AI Makes Strangely Accurate Predictions From Blurry Medical Scans, Alarming Researchers
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New research has found that artificial intelligence (AI) analyzing medical scans can identify the race of patients with an astonishing degree of accuracy, while their human counterparts cannot. With the Food and Drug Administration (FDA) approving more algorithms for medical use, the researchers are concerned that AI could end up perpetuating racial biases. They are especially concerned that they could not figure out precisely how the machine-learning models were able to identify race, even from heavily corrupted and low-resolution images.
In the study, published on pre-print service Arxiv, an international team of doctors investigated how deep learning models can detect race from medical images. Using private and public chest scans and self-reported data on race and ethnicity, they first assessed how accurate the algorithms were, before investigating the mechanism.
They found, as previous studies had, that the machine-learning algorithms were able to predict with high accuracy whether the patients were Black, White, or Asian. The team then tested a number of possible ways that the algorithm could glean this information. Among the proposed ideas was that the AI could pick up differences in the density of breast tissue or bone. However, when these factors were masked (by clipping pixel brightness at 60 percent for bone density), the AI was still able to predict with accuracy the self-reported race of the patients.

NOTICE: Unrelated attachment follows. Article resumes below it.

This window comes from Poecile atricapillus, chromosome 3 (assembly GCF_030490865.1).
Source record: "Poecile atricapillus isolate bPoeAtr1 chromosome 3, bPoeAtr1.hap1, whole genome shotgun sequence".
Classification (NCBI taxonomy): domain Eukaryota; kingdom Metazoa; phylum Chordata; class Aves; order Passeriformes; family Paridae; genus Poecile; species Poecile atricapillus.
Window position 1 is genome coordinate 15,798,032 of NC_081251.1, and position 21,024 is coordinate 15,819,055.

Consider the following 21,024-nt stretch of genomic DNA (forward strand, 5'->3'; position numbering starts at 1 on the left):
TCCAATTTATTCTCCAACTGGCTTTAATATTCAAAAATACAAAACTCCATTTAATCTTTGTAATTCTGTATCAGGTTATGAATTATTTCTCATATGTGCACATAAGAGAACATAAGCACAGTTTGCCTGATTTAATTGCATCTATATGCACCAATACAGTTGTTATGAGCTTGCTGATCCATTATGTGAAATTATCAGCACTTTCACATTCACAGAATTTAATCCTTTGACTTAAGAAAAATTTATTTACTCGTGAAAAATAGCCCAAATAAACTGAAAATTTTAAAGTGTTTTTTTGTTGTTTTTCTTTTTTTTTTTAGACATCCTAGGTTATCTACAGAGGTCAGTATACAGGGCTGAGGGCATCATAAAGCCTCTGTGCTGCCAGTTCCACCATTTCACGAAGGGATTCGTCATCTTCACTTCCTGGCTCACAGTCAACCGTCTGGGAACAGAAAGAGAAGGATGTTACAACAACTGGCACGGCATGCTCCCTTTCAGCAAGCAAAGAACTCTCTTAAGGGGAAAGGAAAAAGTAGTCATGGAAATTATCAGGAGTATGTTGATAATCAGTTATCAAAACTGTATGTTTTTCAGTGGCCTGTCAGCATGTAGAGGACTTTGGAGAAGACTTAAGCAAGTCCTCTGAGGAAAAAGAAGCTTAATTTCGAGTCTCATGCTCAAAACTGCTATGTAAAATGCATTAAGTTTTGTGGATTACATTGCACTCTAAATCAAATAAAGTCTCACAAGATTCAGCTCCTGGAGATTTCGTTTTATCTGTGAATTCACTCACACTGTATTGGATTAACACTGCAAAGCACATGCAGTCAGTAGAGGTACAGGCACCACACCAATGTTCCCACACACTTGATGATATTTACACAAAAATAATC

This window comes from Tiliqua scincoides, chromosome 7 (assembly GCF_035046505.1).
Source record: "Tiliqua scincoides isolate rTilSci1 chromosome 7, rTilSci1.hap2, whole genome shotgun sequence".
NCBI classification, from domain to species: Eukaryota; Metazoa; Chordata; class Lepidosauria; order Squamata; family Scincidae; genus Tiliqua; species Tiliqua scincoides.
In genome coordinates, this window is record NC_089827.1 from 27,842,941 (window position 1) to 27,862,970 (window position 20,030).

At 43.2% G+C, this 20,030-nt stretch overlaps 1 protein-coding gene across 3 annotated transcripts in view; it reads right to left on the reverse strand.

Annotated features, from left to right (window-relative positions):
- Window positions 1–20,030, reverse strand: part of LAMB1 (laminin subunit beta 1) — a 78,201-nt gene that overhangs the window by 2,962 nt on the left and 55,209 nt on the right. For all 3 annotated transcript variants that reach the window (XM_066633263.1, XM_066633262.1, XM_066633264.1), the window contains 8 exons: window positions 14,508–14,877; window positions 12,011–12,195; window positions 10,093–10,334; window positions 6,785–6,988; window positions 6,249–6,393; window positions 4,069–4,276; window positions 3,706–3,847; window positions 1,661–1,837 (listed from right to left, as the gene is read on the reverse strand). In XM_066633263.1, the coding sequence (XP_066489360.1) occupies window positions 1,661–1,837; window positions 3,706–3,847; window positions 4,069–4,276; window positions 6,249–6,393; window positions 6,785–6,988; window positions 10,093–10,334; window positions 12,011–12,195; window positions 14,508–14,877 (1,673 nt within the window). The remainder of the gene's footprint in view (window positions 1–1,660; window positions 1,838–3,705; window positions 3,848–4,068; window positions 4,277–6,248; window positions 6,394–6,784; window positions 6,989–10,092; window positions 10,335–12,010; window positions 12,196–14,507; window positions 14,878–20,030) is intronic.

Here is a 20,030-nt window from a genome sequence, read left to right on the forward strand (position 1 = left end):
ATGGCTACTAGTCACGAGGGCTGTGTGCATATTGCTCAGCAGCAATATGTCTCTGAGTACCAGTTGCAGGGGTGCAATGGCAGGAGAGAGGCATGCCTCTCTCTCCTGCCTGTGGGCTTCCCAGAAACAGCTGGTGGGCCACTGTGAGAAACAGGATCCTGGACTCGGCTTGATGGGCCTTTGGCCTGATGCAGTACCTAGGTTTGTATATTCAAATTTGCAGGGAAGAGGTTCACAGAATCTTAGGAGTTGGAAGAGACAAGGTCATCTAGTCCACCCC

Other possibilities included the AI guessing from regional differences in markers on the scan (say one hospital that sees a lot of white patients marks their X-Rays in a specific style, it may be able to guess from demographics), or that there were differences in how high-resolution the scans were when they were taken (for example, deprived areas may not have as good equipment). Again, these factors were controlled for through heavily pixelating, cropping, and blurring the images. The AI could still predict ethnicity and race when humans could not. Even when the resolution of the scan was reduced to 4 x 4 pixels, the predictions were still better than random chance – and by the time resolution was increased to 160 x 160 pixels, accuracy was over 95 percent.
Jesus: Hey, Dad? God: Yes, Son? Jesus: Western civilization followed me home. Can I keep it? God: Certainly not! And put it down this minute--you don't know where it's been! Tom Robbins in Another Roadside Attraction
August 27, 2021 at 9:19 AM #442486PADemDParticipant
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How well does AI diagnose disease? That’s what I want to know.
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